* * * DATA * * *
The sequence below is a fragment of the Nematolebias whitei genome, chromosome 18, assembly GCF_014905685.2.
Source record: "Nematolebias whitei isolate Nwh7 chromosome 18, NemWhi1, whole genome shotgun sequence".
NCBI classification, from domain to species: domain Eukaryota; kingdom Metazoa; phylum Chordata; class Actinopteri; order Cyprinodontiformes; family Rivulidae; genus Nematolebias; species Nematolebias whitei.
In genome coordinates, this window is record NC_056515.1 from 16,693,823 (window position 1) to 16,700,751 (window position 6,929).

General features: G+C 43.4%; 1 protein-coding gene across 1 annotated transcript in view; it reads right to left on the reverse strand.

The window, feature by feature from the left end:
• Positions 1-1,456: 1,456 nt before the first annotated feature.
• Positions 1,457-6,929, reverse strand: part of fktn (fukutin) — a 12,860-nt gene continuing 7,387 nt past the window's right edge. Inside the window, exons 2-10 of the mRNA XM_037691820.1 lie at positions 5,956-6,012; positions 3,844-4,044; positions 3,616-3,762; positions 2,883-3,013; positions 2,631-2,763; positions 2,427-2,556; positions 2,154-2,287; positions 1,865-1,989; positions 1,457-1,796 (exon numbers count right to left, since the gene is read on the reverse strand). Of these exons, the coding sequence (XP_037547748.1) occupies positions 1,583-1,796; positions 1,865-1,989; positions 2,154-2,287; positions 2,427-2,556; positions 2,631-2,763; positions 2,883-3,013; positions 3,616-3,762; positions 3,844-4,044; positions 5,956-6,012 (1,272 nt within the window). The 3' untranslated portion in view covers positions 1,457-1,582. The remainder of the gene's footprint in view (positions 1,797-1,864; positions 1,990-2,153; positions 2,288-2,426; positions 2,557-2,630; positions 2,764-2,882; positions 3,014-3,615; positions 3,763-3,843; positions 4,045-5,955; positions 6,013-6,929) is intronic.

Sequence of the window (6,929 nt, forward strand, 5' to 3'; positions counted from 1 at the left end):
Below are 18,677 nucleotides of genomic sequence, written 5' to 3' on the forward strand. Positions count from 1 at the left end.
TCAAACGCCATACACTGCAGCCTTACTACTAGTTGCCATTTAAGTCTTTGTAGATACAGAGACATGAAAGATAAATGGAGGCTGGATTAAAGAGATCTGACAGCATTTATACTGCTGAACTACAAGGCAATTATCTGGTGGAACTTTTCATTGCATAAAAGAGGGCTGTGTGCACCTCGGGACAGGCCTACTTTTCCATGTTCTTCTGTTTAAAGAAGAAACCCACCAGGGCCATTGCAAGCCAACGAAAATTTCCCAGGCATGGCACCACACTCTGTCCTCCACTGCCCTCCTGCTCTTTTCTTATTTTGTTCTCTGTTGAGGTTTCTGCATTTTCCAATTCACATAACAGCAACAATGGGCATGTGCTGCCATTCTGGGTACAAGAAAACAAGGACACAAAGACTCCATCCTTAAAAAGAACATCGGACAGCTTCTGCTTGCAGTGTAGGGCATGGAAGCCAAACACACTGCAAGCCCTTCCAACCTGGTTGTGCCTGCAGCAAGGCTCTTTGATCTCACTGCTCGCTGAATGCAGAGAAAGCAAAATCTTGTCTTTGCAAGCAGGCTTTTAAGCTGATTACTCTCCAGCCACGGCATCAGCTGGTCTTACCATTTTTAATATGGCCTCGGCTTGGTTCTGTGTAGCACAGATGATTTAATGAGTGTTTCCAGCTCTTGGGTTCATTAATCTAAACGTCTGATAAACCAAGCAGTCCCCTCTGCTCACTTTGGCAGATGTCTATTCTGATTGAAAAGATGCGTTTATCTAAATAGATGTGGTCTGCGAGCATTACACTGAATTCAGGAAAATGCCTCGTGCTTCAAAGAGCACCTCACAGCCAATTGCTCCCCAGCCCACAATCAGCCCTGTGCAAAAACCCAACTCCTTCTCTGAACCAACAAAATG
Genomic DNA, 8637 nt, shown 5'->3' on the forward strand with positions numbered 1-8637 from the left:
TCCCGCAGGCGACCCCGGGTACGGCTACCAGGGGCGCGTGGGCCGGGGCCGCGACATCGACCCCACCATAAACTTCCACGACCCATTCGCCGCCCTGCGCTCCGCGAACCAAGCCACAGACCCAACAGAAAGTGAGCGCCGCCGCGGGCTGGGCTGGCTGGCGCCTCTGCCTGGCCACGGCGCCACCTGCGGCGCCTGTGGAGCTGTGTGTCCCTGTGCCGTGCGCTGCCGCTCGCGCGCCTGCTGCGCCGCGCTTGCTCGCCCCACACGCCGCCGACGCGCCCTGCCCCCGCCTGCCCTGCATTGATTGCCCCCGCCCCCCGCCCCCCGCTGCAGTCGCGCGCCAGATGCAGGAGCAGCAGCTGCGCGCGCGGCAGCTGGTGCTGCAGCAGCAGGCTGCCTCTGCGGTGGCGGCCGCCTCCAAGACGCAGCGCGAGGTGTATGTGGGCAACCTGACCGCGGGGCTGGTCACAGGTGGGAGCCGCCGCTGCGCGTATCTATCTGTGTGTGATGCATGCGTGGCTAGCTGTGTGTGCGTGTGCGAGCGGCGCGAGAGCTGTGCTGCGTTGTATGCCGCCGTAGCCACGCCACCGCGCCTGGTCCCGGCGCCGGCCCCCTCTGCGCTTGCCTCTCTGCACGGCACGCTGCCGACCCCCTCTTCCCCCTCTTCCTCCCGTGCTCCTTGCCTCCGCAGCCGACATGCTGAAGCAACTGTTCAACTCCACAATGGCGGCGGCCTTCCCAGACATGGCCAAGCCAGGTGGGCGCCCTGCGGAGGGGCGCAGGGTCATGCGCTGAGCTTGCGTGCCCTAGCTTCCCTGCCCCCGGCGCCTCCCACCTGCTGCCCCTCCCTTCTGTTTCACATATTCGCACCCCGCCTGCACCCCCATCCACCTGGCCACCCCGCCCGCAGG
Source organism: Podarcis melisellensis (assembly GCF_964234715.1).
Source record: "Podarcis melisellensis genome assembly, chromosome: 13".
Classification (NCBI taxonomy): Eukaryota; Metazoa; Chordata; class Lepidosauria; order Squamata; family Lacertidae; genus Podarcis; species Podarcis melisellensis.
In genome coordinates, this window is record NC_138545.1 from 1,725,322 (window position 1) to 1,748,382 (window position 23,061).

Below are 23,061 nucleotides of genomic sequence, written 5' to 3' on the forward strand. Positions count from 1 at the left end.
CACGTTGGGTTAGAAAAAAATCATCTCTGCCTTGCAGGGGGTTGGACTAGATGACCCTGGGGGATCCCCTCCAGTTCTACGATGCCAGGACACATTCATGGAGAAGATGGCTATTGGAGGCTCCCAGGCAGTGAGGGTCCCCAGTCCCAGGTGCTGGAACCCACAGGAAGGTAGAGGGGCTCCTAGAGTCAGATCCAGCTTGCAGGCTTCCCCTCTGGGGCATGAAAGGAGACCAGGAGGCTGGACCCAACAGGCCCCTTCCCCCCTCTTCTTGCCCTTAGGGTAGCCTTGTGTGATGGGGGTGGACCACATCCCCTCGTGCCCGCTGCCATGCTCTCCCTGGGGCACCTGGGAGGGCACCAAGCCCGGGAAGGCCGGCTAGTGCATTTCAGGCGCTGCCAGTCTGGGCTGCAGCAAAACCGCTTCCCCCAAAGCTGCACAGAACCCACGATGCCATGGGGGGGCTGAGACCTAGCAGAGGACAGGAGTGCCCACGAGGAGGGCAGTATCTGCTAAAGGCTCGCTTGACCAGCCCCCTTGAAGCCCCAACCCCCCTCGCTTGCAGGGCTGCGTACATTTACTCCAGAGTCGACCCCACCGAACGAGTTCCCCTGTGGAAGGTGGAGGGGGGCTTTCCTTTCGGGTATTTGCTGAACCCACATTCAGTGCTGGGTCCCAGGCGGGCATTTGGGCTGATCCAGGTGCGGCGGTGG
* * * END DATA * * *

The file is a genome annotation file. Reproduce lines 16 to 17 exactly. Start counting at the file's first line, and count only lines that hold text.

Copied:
Classification (NCBI taxonomy): Eukaryota; Metazoa; Chordata; class Lepidosauria; order Squamata; family Lacertidae; genus Podarcis; species Podarcis melisellensis.
In genome coordinates, this window is record NC_138545.1 from 1,725,322 (window position 1) to 1,748,382 (window position 23,061).